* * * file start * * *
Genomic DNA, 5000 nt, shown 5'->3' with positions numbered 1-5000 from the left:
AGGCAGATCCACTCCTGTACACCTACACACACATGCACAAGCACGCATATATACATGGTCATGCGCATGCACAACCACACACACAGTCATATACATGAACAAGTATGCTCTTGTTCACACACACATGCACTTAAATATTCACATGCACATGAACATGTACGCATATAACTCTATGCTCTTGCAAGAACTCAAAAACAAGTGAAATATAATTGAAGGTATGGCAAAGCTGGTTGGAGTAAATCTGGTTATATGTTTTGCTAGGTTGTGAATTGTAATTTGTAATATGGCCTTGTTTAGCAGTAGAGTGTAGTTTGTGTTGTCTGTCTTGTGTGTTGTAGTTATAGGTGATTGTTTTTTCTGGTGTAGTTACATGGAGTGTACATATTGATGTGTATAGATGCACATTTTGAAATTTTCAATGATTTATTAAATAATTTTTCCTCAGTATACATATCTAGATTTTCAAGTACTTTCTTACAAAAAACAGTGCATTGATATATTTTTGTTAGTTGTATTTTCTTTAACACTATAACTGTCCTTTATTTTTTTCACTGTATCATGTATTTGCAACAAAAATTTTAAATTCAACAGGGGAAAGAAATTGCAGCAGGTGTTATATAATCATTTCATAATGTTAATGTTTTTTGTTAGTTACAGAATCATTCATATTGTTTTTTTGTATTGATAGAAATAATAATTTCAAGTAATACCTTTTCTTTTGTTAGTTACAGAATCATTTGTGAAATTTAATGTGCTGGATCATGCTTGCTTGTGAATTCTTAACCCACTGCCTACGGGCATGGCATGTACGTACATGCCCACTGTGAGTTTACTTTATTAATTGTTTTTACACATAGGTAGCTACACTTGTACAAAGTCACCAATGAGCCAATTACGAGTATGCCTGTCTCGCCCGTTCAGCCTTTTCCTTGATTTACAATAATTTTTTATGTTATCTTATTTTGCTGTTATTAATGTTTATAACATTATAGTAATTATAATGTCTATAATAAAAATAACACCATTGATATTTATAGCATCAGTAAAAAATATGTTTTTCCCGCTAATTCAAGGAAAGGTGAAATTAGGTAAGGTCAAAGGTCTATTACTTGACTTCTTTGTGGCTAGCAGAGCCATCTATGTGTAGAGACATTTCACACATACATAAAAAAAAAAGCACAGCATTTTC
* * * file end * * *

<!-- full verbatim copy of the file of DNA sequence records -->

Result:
Genomic DNA, 5000 nt, shown 5'->3' with positions numbered 1-5000 from the left:
AGGCAGATCCACTCCTGTACACCTACACACACATGCACAAGCACGCATATATACATGGTCATGCGCATGCACAACCACACACACAGTCATATACATGAACAAGTATGCTCTTGTTCACACACACATGCACTTAAATATTCACATGCACATGAACATGTACGCATATAACTCTATGCTCTTGCAAGAACTCAAAAACAAGTGAAATATAATTGAAGGTATGGCAAAGCTGGTTGGAGTAAATCTGGTTATATGTTTTGCTAGGTTGTGAATTGTAATTTGTAATATGGCCTTGTTTAGCAGTAGAGTGTAGTTTGTGTTGTCTGTCTTGTGTGTTGTAGTTATAGGTGATTGTTTTTTCTGGTGTAGTTACATGGAGTGTACATATTGATGTGTATAGATGCACATTTTGAAATTTTCAATGATTTATTAAATAATTTTTCCTCAGTATACATATCTAGATTTTCAAGTACTTTCTTACAAAAAACAGTGCATTGATATATTTTTGTTAGTTGTATTTTCTTTAACACTATAACTGTCCTTTATTTTTTTCACTGTATCATGTATTTGCAACAAAAATTTTAAATTCAACAGGGGAAAGAAATTGCAGCAGGTGTTATATAATCATTTCATAATGTTAATGTTTTTTGTTAGTTACAGAATCATTCATATTGTTTTTTTGTATTGATAGAAATAATAATTTCAAGTAATACCTTTTCTTTTGTTAGTTACAGAATCATTTGTGAAATTTAATGTGCTGGATCATGCTTGCTTGTGAATTCTTAACCCACTGCCTACGGGCATGGCATGTACGTACATGCCCACTGTGAGTTTACTTTATTAATTGTTTTTACACATAGGTAGCTACACTTGTACAAAGTCACCAATGAGCCAATTACGAGTATGCCTGTCTCGCCCGTTCAGCCTTTTCCTTGATTTACAATAATTTTTTATGTTATCTTATTTTGCTGTTATTAATGTTTATAACATTATAGTAATTATAATGTCTATAATAAAAATAACACCATTGATATTTATAGCATCAGTAAAAAATATGTTTTTCCCGCTAATTCAAGGAAAGGTGAAATTAGGTAAGGTCAAAGGTCTATTACTTGACTTCTTTGTGGCTAGCAGAGCCATCTATGTGTAGAGACATTTCACACATACATAAAAAAAAAAGCACAGCATTTTC